Interview: Deafheaven

It's an inspiring thing to see that and not shy away from trying to challenge your listeners, and just assume that your audience is cultured enough to get what you're trying to do.

Deafheaven is in the early stages of a US tour following the release of their fourth album, Infinite Granite. They are taking a detour through Australia and the UK before returning to home soil for a stack more dates, some shows already sold out as far ahead as October. Gilbert Potts caught up with co-founder Kerry McCoy to talk about sounds, dreams, and cats before the long flight to Australia next week, where they will be supported by local favourites Closure in Moscow.

Despite years of answering questions, McCoy is engaged and thoughtful with his responses. He sounds relaxed and in a good place.

E&D: How you going?

Kerry: Hey, pretty good, pretty good. How are you doing?

E&D: Yeah, not bad, mate. I thought I’d start with asking you what’s the most beautiful sound you’ve ever heard?

Kerry: Oh, wow. What a great question. Wow.

Most beautiful sound I’ve ever heard. Boy, I would say maybe something like… There’s a natural reverb in this… Yeah, where is that? In a church that’s in the Basque region of, it’s not Spain, but in the Basque country area of that part of Europe, that I’ve visited a couple times on surf trips. A friend of mine and I will go to the various cathedrals.

And there’s one that we went to that’s very calm. There’s calm and quiet, where there is barely anyone there, that you could hear yourself walking, and it would reverberate off the walls, and I really liked that. That’s the first thing that comes to mind without something cheesy like, “Oh, the sound of the ocean”, or something.

E&D: I love that. You’re, of course, starting off on a pretty massive tour. You’ve done some dates in South America and you’ve done some stuff in the US. You’re coming here to Australia, then the UK, then back to the US for lots of dates there. You’ve sold out, I saw you’ve got a show in LA sold out in October. So, I’m thinking when you were in your teens and you were thinking about what it means to play music and tour and stuff like that, what were your dreams at the time and how do they compare with the reality that you’ve got today?

Kerry: I feel like this is something that I’ve tried to emphasize myself. They paled in comparison to my life today. It’s something that I try and keep, to hold onto. It’s an immense feeling of gratitude.

As a kid, my biggest dreams… There was this place in Stockton, California where I went to my first punk show ever, my first show ever, called The Seifert Center. It was essentially just a rec hall, a city-owned rec hall. They would have shows in this little stage area in this basketball court. When I was a kid, my biggest dream was to play there and to open for one of my favorite local bands. So, if 14-year-old me could see just me right now, sitting in my house, talking to someone in Australia about a tour we’re going to do there, he would be aghast and annoyed to think that I had ever complained about anything ever in my life. Truly, it’s literally a dream come true. I sometimes genuinely think that I’m in the Matrix or something.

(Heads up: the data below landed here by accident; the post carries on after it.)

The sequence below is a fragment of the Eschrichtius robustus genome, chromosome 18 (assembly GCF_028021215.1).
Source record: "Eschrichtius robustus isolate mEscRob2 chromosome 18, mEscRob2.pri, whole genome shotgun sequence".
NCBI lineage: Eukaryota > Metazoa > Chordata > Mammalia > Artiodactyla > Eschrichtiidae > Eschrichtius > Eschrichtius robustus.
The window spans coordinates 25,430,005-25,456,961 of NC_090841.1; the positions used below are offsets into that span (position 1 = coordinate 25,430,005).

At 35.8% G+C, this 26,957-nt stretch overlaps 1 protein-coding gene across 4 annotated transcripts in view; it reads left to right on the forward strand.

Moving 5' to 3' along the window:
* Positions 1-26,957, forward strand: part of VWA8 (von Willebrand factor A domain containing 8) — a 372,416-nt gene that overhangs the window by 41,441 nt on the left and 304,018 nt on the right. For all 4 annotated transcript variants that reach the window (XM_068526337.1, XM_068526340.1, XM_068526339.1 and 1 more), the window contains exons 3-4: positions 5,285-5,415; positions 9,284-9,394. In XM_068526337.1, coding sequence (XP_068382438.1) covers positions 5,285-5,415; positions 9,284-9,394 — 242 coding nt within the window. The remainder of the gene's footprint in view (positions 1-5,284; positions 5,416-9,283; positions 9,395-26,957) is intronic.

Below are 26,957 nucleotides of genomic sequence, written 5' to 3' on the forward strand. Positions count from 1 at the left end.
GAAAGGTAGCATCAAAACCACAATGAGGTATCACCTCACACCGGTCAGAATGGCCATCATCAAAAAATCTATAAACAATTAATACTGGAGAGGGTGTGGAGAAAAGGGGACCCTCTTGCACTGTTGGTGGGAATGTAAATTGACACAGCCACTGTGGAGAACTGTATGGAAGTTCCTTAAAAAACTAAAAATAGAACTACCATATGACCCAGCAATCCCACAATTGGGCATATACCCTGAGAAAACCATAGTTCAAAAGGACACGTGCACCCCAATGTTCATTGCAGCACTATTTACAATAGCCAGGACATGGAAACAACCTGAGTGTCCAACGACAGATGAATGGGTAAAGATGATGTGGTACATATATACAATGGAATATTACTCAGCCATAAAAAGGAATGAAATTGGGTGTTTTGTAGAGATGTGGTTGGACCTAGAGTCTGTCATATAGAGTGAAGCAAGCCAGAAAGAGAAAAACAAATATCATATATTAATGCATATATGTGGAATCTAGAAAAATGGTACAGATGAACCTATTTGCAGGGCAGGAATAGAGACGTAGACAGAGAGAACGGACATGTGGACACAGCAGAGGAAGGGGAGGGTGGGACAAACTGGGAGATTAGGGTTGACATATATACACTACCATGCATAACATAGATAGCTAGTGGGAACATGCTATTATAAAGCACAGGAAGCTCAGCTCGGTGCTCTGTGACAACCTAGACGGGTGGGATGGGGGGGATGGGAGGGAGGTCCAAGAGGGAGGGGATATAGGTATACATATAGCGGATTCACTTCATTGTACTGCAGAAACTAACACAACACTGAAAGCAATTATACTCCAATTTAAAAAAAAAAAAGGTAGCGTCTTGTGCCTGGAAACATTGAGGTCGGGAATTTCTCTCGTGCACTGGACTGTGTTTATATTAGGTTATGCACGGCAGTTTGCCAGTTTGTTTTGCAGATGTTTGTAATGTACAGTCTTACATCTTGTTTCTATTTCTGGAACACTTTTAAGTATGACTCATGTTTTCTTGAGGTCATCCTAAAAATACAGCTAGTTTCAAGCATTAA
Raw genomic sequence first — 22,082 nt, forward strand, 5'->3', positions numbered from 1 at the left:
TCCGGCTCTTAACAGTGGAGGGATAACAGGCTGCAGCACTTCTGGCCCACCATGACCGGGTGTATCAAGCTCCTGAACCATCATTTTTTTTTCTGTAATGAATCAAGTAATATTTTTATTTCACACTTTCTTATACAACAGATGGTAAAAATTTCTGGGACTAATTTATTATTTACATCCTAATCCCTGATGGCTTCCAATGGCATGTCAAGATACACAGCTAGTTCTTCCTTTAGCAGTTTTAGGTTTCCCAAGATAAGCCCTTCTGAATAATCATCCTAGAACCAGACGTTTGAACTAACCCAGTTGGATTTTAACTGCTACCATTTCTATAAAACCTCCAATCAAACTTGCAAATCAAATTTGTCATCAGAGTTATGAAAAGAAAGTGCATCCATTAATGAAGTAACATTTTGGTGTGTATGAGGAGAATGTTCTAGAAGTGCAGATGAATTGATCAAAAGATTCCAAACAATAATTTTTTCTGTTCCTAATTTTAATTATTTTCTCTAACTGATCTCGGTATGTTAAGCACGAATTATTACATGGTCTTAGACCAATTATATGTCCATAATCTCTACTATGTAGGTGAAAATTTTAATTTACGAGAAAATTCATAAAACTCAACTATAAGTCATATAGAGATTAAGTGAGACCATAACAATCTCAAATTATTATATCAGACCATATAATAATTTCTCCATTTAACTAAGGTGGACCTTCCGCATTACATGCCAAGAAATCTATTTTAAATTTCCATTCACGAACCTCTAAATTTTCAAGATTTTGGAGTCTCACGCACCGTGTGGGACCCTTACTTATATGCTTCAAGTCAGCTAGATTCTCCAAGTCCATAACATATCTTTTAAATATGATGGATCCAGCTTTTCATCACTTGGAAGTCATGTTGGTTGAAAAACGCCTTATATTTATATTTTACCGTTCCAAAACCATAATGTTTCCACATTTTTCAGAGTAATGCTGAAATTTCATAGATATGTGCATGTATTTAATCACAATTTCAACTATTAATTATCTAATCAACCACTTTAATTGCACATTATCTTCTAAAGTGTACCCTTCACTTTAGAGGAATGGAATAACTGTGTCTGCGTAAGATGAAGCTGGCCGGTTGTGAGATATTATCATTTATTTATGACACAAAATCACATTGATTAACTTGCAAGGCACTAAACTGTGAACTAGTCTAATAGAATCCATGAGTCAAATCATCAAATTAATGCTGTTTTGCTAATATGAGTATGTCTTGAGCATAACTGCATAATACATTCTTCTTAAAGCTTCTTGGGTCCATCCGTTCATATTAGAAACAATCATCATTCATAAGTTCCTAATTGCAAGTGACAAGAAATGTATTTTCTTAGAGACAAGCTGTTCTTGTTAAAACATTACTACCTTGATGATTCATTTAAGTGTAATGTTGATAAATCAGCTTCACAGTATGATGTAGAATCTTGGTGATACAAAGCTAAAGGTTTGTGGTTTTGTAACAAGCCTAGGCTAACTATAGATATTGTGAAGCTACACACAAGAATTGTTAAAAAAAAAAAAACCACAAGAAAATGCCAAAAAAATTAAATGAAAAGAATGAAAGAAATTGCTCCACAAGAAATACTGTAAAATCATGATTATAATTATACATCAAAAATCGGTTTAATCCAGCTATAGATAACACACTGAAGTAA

E&D: Oh, wonderful. Some bands tend to make the same album over and over again. I always think of Australia’s favorite AC/DC and you’ve got others who instead change the sound from album to album. I guess there’s lots of different reasons behind that. What are some of the reasons for the three steps you’ve made between Sunbather and New Bermuda and Ordinary Corrupt Human Love and Infinite Granite, what are some of the reasons that made you want to change sounds, or that resulted in those changes in sound?

Kerry: Yeah, honestly, it’s a mixture of… I do feel like every record is a reaction. It’s a combination of each record being a reaction to the one before it. Because inevitably when you write a record and then you tour it and you play a bunch of songs from the records, or as with Sunbather and Roads to Judah and New Bermuda, we would just play the record in full, because we didn’t have that much of a catalog back then.

When you play those songs over and over again, you start to… Certain things pop out to me like, “Oh, this would be cool if this was more this way, or if we had done this.” So, while you have the Slayers of the world or the AC/DCs as you mentioned, or whatever, where it’s like, “If it ain’t broke, don’t fix it. This is our thing and this is what we like and that’s working.” I don’t think there’s anything wrong with that. I’ve seen Slayer, I think seven times or something.

But for us it’s a mixture of that kind of a thing, of reacting to what’s come before, and playing those songs for a couple of years. Then also, where we at musically and personality-wise in that moment. So, each record winds up being its own little time capsule of, “This is who we were at that time.”

I remember when we had written Ordinary, we had a joke in the band of if people didn’t like it… The joke in the band was like, this is everything that we all like, combined into one record. So, “If you don’t like this, you’re kind of saying you don’t like me. Okay?” So it’s kind of like that.

But yeah, that’s a great question, that’s kind of the feeling behind it. Then I would also throw a tiny aside to say that it’s also… A lot of our favorite bands have continued to evolve and push themselves and try and not stay stagnant. That always inspired me. You achieve fame and success or whatever version of that we have. Obviously it’s not what Radiohead has or whatever, but it’s an inspiring thing to see that and not shy away from trying to challenge your listeners, and just assume that your audience is cultured enough to get what you’re trying to do.


E&D: Yeah. You’ve got many influences, and you never hide from influences you have in music. Of course, people do get stuck very much on, “I can hear this bit in this record,” and you had all the stuff with Sunbather with the metal community and the strict rules about how you write a metal song of this specific genre. But people are quite happy to accept, “Oh look, this person’s one of 5 million people who’s released an album of verse, chorus, verse with middle eight.” Why do people accept these broad rules, but then within the rules, they get so fucking picky.